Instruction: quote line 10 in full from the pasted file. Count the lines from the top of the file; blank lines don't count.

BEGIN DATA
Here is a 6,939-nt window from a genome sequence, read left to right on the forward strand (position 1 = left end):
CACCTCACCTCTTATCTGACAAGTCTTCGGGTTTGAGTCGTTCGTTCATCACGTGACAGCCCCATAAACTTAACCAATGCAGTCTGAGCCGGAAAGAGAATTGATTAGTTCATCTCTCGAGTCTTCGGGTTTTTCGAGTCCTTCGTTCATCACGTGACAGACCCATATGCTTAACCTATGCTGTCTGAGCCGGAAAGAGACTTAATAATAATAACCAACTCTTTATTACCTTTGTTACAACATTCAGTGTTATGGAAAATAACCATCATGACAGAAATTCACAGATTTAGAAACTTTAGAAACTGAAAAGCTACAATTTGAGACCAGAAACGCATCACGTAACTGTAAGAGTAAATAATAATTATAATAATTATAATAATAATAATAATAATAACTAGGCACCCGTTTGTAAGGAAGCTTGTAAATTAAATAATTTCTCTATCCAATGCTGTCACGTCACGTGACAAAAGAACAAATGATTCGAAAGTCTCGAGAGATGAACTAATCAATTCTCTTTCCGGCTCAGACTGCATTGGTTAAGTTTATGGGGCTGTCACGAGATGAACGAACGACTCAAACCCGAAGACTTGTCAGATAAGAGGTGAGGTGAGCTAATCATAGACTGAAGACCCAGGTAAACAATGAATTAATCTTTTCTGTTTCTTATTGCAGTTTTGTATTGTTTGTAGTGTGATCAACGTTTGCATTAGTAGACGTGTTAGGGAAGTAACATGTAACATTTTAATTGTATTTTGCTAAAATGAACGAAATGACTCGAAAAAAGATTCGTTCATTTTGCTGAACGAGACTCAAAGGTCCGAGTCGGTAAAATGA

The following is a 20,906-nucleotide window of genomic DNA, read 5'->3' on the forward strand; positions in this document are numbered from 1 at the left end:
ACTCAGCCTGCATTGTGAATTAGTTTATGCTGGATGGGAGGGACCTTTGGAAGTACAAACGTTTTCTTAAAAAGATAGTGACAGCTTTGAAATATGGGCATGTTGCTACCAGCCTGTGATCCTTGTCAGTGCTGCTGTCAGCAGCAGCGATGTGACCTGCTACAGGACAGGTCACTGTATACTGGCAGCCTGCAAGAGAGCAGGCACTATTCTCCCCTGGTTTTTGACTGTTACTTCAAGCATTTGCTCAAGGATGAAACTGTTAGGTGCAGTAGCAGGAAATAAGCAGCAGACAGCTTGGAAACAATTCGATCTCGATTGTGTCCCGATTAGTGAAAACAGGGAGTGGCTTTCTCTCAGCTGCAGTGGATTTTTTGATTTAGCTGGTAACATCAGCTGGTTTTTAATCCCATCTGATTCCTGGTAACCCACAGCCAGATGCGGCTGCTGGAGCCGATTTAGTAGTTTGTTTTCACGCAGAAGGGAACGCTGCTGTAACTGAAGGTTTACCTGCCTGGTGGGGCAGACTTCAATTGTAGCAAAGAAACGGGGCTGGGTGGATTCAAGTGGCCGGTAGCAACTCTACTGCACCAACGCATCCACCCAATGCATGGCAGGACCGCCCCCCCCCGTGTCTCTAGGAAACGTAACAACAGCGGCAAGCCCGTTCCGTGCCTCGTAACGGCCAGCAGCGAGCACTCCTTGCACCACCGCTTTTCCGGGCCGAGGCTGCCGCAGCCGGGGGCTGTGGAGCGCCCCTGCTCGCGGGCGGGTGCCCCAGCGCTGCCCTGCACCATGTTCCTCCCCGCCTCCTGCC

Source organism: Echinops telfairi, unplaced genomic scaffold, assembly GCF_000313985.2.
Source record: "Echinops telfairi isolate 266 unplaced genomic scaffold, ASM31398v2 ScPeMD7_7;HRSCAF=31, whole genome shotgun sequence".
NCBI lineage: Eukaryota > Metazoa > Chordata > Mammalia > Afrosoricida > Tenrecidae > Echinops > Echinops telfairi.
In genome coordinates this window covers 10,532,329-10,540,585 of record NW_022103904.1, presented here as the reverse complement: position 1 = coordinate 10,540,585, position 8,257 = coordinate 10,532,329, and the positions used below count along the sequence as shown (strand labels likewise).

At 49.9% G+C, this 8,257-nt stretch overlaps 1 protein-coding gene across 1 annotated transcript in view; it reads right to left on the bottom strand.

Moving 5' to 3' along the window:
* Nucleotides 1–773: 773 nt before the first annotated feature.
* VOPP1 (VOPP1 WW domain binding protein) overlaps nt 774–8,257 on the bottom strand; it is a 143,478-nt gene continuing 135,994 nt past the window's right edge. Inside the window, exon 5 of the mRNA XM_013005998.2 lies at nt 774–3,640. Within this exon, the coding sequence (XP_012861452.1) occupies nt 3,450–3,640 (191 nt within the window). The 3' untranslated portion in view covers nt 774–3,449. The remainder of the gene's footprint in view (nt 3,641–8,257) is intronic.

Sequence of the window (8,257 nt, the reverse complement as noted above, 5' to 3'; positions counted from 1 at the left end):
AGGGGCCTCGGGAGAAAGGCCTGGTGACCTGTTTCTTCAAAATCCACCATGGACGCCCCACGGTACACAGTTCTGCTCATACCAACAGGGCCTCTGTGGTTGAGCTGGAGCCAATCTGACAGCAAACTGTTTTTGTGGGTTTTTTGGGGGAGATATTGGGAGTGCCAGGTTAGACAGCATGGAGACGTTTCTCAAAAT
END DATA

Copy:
Moving 5' to 3' along the window: